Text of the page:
“I most remember reading Chelsea Girls in the dark, in bars around San Francisco in the nineties—beneath the staircase in the backroom at Dalva, in a booth at Blondie's or the Uptown,” writes Michelle Tea in her Los Angeles Review of Books essay on reading the 1994 autobiographical novel by Eileen Myles, which influenced her as a writer, as well as a generation of queer writers. “What it was like to be female with that permeable body, to be a lesbian, to be working class or flat broke, to be a poet, a drunk,” writes Tea. “This is Chelsea Girls.” This week, write an essay about a book that was a formative influence on you as a writer. What was it about this book that helped you see yourself?
The Time Is Now
The Time Is Now offers a weekly writing prompt (we’ll post a poetry prompt on Tuesdays, a fiction prompt on Wednesdays, and a creative nonfiction prompt on Thursdays) to help you stay committed to your writing practice throughout the year. We also offer a selection of books on writing—both the newly published and the classics—that we recommend you check out for inspiration, plus advice and insight on the writing process from the authors profiled in Poets & Writers Magazine. And don’t miss Writers Recommend, which includes books, art, music, writing prompts, films—anything and everything—that has inspired other authors in their writing.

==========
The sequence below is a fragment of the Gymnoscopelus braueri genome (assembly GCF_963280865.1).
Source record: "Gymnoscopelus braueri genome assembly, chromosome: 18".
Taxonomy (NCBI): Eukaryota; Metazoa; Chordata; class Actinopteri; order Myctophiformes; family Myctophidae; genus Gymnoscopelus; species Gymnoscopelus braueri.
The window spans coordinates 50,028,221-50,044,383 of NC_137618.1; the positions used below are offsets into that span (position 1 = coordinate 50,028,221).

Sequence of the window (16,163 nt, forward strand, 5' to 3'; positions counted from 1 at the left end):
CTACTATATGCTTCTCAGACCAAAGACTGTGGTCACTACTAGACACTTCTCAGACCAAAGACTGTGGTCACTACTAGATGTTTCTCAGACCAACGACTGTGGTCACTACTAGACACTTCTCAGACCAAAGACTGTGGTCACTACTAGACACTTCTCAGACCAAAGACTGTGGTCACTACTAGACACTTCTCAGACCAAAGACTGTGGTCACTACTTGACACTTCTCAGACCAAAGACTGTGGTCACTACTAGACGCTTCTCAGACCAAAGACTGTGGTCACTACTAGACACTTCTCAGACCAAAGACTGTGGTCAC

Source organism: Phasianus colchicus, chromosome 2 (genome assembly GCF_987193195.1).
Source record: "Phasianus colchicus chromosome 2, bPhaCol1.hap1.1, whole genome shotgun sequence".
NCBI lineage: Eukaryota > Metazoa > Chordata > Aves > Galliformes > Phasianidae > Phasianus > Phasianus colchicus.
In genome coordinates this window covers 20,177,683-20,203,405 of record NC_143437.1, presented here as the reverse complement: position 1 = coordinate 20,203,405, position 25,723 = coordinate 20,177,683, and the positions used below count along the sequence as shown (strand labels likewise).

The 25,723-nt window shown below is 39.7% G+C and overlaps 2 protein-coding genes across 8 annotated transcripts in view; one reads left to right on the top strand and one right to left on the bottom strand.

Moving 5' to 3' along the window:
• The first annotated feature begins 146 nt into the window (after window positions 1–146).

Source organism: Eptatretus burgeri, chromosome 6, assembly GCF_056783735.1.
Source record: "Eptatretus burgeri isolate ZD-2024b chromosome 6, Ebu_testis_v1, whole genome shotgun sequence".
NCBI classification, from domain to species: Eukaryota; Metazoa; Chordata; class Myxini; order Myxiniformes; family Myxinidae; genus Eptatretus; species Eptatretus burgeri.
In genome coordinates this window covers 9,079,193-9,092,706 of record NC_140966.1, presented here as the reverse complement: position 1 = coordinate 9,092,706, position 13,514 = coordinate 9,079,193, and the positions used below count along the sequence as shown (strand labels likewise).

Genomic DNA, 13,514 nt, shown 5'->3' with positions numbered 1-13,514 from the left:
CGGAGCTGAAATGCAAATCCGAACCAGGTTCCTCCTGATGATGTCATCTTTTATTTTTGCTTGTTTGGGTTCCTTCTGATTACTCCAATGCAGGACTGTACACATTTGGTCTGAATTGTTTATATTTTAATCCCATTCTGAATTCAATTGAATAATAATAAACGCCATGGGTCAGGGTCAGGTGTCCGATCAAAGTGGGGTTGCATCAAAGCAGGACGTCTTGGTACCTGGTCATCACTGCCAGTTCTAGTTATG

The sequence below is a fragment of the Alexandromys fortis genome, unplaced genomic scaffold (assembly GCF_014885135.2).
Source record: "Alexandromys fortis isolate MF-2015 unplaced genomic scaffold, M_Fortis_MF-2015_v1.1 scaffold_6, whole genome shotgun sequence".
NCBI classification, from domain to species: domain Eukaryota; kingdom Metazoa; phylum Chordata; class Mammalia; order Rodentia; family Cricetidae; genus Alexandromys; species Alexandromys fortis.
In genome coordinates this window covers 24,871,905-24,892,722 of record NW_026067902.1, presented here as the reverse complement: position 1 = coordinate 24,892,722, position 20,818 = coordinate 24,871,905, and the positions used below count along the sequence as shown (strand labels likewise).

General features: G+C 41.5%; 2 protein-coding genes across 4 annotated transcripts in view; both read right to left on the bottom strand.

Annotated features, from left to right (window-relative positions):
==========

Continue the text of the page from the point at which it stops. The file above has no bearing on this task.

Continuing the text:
John LeCarré’s novel A Perfect Spy begins by introducing the protagonist Magnus Pym and tracking his movements across “a south Devon coastal town” on his way to a Victorian boardinghouse, where he is addressed by an old woman who says, “Why Mr. Canterbury, it’s you.” In this deft use of dialogue, LeCarré illustrates the essence of the classic writing technique “show, don’t tell,” revealing that Pym has visited the boardinghouse before and is traveling under a pseudonym. Write a story in which a protagonist’s identity is hidden, and only revealed through subtle clues in dialogue and physical gestures.
Rick Barot’s poem “The Wooden Overcoat,” published in the April 2012 issue of Poetry, begins: “It turns out there’s a difference between a detail / and an image.” Barot develops this train of thought and proceeds to engage in differentiating between the two, positing that a dandelion on the sidewalk is “mere detail,” but “the dandelion inked on a friend’s bicep / is an image because it moves when her body does.” Write a poem that sets up an argument in the first sentence and then proceed to test it through rhetorical devices and concrete imagery. How can you use a poem to prove a thesis?